Overall, President Hassan’s plan to take advantage of Tanzania’s rich mineral and material deposits could facilitate economic growth for Tanzania, which she has expressed to be her main goal. After just more than a month as president, Hassan has already signed a major deal with Uganda on the construction of a new crude oil pipeline. She has used her new role to support Tanzania’s mining industries, most importantly in helium extraction which should increase economic growth considerably. President Samia Hassan has been quick to begin her work as Tanzania’s new leader, creating a positive example of female leadership for other African countries.

– Eliza Kirk
Photo: Flickr

One Health
For those living in wealthy nations, infectious diseases and foodborne illnesses are typically an inconvenience. Improvements in healthcare technology, including widespread vaccinations for once-deadly diseases, can render events such as the COVID-19 pandemic seemingly rare. However, in low-income nations, this is not the case. Around 420,000 people die each year from foodborne illnesses, most commonly children under 5 years old in Africa and Southeast Asia. Here is some information about the causes of disease outbreaks worldwide and the means of disease prevention that people know as One Health.

The Situation

Infectious disease outbreaks have increased significantly from 1980 and include SARS, H1N1, Ebola, MERS, Zika and COVID-19. Additionally, up to 75% of new infectious diseases are zoonotic, meaning they begin in animals and transfer to humans. Some animals, such as bats, are resistant to becoming ill and easily spread diseases that lie dormant in their immune systems.

Zoonoses are more and more common as humans become further integrated with the natural world. Reasons for the increase of zoonoses include:

  • Deforestation and Mining: Deforestation and mining destroy habitats and force animal populations closer to civilization. The World Economic Forum estimates that 31% of infectious outbreaks have a link to deforestation.
  • Urbanization: Urbanization can foster the dominance of disease-prone species such as white-footed mice.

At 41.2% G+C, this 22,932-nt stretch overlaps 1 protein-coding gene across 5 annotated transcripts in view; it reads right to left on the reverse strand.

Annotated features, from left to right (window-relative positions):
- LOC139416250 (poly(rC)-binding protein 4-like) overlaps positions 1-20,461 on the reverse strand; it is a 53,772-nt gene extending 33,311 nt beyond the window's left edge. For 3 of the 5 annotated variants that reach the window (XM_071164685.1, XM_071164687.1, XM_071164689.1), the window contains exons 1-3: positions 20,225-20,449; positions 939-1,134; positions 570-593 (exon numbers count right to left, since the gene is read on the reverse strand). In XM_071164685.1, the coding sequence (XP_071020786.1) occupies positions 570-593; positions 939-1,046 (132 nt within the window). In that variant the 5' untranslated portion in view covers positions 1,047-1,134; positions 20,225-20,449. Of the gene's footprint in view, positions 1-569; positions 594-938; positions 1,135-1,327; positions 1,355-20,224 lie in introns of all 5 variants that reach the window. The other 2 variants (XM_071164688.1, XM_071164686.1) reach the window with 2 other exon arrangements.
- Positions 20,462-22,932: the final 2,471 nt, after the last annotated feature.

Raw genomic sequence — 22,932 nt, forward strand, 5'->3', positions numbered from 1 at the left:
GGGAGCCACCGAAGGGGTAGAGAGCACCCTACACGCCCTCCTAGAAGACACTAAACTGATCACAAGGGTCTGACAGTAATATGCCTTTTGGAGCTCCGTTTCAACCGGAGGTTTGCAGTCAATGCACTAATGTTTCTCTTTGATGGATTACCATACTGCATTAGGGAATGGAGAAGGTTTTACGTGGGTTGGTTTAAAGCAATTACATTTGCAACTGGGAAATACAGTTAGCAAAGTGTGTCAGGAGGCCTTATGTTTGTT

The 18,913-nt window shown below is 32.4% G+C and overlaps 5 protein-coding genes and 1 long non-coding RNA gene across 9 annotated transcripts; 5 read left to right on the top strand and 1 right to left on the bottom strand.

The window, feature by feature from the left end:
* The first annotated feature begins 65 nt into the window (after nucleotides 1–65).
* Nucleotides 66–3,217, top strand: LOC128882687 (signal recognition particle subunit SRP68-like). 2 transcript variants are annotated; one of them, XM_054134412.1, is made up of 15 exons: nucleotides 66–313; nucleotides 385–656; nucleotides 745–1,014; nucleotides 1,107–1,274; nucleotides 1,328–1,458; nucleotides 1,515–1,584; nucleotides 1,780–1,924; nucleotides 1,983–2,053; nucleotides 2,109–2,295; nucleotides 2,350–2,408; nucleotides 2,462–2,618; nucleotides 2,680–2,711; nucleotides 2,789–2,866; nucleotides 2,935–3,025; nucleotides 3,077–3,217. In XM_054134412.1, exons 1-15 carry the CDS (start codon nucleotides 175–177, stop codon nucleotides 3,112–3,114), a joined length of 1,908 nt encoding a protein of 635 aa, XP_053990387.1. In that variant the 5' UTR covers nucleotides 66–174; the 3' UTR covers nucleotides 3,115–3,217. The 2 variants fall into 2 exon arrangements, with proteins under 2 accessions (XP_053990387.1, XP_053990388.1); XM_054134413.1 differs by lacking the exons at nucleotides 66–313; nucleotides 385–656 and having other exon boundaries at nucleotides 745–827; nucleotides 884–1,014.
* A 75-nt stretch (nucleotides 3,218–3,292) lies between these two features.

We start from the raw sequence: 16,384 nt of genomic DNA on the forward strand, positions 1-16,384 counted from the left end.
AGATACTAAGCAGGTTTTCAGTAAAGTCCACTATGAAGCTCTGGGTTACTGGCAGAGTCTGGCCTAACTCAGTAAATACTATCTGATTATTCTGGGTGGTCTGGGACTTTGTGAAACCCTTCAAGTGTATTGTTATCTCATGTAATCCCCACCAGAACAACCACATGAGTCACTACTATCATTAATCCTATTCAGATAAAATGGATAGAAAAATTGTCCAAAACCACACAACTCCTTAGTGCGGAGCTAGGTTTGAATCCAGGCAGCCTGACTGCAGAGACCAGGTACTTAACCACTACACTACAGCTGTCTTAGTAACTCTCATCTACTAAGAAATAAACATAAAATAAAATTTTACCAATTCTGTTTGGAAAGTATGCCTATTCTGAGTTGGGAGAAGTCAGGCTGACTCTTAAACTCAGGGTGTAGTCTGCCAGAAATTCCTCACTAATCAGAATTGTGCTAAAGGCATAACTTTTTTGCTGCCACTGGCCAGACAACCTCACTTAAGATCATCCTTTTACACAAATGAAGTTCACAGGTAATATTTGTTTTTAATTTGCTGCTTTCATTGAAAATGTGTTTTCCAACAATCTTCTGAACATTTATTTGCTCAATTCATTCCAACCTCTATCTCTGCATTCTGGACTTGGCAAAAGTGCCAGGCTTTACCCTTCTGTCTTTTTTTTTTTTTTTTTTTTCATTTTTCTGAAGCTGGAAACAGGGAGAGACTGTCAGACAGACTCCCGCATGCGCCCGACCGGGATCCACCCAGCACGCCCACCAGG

• Factory Farming: Factory farming harbors large populations of genetically similar animals in unsanitary conditions that are susceptible to disease outbreaks.
  • Wet Markets: Wet market merchants often bring exotic species out of their habitats and near humans.
  • Tourism of Wildlife: Tourism of wildlife, such as caves that contain bats, risks spreading diseases to humans.
  • Bacterial Infections and Antibiotics: While bacterial infections currently pose a minor threat due to the widespread availability of antibiotics, experts warn that modern animal agriculture practices, where farmers give antibiotics to livestock in large doses, are rapidly breeding strains of bacterial diseases resistant to antibiotics. Many of these strains are beginning to pose a threat in medical treatment practices.

One Health

Between foodborne illnesses, antibiotic resistance and zoonotic diseases, it is clear that the well-being of animals closely ties with the well-being of humans. This perspective of disease prevention is known as One Health. The One Health model necessitates considering major environmental and agricultural policy shifts, but people are already taking small steps to directly reduce disease transmission. Health agencies around the world are holding conferences to prioritize zoonotic disease prevention and conducting investigations into the origins of outbreaks.

In Thailand, a team of software developers launched a movement to monitor animal illnesses and contain possible outbreaks of zoonoses. Since 75% of rural Thai households have backyard animals, disease transfer is a major concern. The project, called Participatory One Health Disease Detection, consists of 3,000 volunteers using a smartphone app to report information about sick and dead animals to the project developers, who are veterinarians at Chiang Mai University. The developers are able to detect, investigate and quarantine potential outbreak risks. According to the Gates Foundation, an infectious disease could spread to every global capital in just 60 days, so detecting an outbreak early could save thousands of lives.